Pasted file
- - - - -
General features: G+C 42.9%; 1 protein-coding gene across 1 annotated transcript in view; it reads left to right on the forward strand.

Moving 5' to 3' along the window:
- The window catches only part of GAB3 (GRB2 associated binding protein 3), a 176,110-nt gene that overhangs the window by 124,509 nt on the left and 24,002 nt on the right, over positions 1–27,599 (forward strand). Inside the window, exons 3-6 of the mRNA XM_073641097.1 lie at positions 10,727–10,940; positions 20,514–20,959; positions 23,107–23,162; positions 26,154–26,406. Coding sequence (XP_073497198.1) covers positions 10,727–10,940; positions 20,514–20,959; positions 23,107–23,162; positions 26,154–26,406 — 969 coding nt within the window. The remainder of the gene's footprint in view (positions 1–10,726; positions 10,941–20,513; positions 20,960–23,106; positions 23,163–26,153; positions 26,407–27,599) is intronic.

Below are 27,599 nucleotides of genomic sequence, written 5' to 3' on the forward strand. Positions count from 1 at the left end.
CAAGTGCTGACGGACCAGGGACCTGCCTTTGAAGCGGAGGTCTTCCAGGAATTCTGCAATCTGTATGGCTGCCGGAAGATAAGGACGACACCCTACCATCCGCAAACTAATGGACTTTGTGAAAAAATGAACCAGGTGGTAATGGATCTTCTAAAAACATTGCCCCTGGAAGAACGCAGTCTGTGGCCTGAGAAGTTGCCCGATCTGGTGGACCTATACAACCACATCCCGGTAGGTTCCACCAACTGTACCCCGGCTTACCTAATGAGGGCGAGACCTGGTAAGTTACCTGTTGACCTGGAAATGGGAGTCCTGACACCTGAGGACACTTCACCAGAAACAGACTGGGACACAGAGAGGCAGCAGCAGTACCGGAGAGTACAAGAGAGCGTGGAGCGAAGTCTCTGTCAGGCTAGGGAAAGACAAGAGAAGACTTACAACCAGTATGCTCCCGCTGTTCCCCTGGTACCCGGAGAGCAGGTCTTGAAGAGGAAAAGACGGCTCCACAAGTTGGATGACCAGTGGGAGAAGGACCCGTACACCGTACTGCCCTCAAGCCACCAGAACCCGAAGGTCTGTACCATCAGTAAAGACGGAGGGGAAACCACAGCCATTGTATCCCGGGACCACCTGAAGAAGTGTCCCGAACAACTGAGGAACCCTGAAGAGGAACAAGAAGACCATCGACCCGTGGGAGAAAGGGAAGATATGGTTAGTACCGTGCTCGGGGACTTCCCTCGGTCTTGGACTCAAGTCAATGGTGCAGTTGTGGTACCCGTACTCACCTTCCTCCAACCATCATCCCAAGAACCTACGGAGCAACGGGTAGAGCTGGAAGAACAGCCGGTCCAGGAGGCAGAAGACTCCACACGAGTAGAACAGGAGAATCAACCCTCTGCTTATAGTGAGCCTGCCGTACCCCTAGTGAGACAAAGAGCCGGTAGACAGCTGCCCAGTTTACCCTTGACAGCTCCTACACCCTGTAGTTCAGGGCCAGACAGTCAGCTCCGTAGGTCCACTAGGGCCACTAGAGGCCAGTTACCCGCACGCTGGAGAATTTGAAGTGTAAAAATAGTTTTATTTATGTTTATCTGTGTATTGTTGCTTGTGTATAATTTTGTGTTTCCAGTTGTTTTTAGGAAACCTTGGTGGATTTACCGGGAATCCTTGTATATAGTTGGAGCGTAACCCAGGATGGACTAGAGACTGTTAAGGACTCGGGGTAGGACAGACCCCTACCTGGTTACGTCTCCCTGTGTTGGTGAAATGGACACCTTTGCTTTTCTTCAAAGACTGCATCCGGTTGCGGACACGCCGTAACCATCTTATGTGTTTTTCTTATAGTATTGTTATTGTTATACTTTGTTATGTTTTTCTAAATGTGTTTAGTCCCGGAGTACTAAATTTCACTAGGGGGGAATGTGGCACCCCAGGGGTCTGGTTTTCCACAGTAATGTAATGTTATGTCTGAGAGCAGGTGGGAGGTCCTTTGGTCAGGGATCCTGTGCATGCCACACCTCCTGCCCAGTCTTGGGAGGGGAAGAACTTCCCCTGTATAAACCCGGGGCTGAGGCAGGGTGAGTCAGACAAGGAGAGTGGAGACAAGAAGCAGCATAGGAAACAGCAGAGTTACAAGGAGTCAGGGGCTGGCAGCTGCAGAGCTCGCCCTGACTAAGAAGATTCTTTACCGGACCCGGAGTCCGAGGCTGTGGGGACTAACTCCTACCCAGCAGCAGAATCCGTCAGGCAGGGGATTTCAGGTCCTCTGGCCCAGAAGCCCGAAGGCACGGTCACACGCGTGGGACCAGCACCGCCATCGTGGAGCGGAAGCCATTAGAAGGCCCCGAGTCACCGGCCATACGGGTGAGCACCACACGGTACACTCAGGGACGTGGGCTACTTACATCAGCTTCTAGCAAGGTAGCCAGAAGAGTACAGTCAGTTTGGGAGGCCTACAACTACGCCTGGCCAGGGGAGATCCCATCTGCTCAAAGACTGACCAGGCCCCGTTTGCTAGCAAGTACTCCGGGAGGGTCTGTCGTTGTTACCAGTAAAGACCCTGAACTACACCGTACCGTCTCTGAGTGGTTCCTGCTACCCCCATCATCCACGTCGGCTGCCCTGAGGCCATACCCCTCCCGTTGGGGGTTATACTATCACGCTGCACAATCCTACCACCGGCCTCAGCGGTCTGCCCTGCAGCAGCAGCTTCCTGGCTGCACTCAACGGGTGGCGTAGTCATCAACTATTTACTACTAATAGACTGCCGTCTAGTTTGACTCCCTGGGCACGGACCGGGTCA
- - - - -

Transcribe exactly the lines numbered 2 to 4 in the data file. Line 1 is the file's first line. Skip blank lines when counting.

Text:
Moving 5' to 3' along the window:
- The window catches only part of GAB3 (GRB2 associated binding protein 3), a 176,110-nt gene that overhangs the window by 124,509 nt on the left and 24,002 nt on the right, over positions 1–27,599 (forward strand). Inside the window, exons 3-6 of the mRNA XM_073641097.1 lie at positions 10,727–10,940; positions 20,514–20,959; positions 23,107–23,162; positions 26,154–26,406. Coding sequence (XP_073497198.1) covers positions 10,727–10,940; positions 20,514–20,959; positions 23,107–23,162; positions 26,154–26,406 — 969 coding nt within the window. The remainder of the gene's footprint in view (positions 1–10,726; positions 10,941–20,513; positions 20,960–23,106; positions 23,163–26,153; positions 26,407–27,599) is intronic.

Below are 27,599 nucleotides of genomic sequence, written 5' to 3' on the forward strand. Positions count from 1 at the left end.